🚨Preprint Alert🚨IT'S HERE!

For the first time, we use a large-scale controlled study of O&G #methane emissions to answer a basic question: How effective are commonly used Leak Detection & Repair (LDAR) programs?

There's a LOT we learnt here. Thread: 1/ eartharxiv.org/repository/vie…
EPA has proposed regulations to reduce #methane emissions from O&G sector. If global energy sector methane were a country, it would be the third largest emitter behind only China & US.

Key part of these regs are leak detection & repair (LDAR) programs. 2/ washingtonpost.com/climate-enviro…
LDAR program are where O&G operators survey their facilities with IR cameras to find and fix leaks (see NYT article for videos).

But, we didn't really know if these LDAR programs are effective in reducing #methane, beyond anecdotal evidence. Until now! 3/ nytimes.com/interactive/20…
Why? Because it's hard. Need to meet 5 conditions:

1. Control group where leaks are not repaired
2. Treatment group where leaks are repaired
3. Measure all emissions incl. vents, not just leaks
4. Repeat measurements
5. Avoid selection bias (select only low emitting sites) 4/
But that's what we did.

We randomly selected ~180 O&G sites in Alberta.

We split them into 4 groups - 1 control (C) & 3 treatment (T1-3) - with ~45 sites each.

Control - operators not informed about leaks.
Treatment - operators asked to fix leaks.

Survey schedule below. 5/
To track emissions over time & across surveys, we put physical tags on leaks. When operators fix leaks, they note a 'date of repair' on tag (that's how we know leaks were fixed).

No tags were left on leaks at control sites.

Based on these tags, we have 4 treatment effects. 6/
We find repairs are highly effective. Look at comparison between tagged leaks that were not repaired vs. tagged leaks that were repaired.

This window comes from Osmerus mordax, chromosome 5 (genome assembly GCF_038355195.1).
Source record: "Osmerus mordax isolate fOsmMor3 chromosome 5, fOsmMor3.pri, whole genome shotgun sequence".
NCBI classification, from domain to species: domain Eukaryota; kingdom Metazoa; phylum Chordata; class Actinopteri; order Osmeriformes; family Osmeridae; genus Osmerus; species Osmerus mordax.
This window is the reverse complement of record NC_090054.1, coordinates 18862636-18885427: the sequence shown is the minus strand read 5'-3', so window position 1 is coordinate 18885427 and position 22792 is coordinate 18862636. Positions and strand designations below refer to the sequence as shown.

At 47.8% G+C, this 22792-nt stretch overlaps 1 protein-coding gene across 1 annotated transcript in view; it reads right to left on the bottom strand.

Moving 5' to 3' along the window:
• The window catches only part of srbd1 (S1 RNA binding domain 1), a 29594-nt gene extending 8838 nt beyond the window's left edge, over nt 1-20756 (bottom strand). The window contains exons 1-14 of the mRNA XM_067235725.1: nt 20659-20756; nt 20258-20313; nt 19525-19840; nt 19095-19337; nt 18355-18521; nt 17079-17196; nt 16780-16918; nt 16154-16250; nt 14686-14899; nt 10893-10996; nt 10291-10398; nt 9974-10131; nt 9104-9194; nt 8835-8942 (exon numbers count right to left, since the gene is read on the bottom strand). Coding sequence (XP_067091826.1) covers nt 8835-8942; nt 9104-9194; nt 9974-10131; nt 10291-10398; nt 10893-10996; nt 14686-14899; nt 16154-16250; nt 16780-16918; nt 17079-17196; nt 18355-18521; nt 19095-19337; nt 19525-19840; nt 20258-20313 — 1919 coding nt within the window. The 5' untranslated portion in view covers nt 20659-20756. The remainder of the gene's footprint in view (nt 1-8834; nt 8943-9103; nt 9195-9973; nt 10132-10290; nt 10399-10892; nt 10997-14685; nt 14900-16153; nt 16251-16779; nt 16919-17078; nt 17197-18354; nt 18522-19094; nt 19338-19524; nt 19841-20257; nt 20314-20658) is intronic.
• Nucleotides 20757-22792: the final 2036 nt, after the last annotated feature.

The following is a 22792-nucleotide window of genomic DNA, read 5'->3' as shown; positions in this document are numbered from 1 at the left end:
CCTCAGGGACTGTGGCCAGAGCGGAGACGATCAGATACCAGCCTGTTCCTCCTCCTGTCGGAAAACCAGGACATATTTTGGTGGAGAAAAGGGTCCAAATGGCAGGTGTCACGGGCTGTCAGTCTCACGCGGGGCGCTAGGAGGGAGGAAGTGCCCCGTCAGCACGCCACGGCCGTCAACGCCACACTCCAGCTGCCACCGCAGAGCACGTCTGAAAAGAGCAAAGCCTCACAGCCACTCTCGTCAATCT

Gray: initial survey
Pink: follow-up survey

1) After repairs, emissions ~0.
2) Even if not repaired, emissions do not grow with time. 7/
At treatment sites that were repaired consistently, average number of leaks reduced by 50% (5 to 2.5).

At control, little change (2.2 to 2.0) - slight decrease possibly from voluntary maintenance.

At treatment sites where repairs were *not* done, leaks went up (1.3 to 1.6). 8/
What does this mean?
First, high survey frequency + repairs ➡️fewer leaks.

Second, voluntary inspection many reduce emissions, but reductions much smaller compared to LDAR programs➡️importance of regs.

Third, consistent repairs after surveys key to reducing emissions. 9/
Not all operators are created equal. You can see ~2 orders of magnitude difference in average site emissions across 18 operators. We can speculate why:

1) Different asset portfolio (more oil production, more emissions)
2) Different maintenance practices
3) Super-emitters 10/
Not all sites are created equal.

Oil sites emit, on average, 2x that of gas sites.
Sites with multiple wells emit, on average, 2x that of sites with single wells. 11/
Venting is a much bigger problem than leaks. Part of the reason is the way we classify many emissions as vents even though they can be fixed (e.g., open thief hatch on a tank).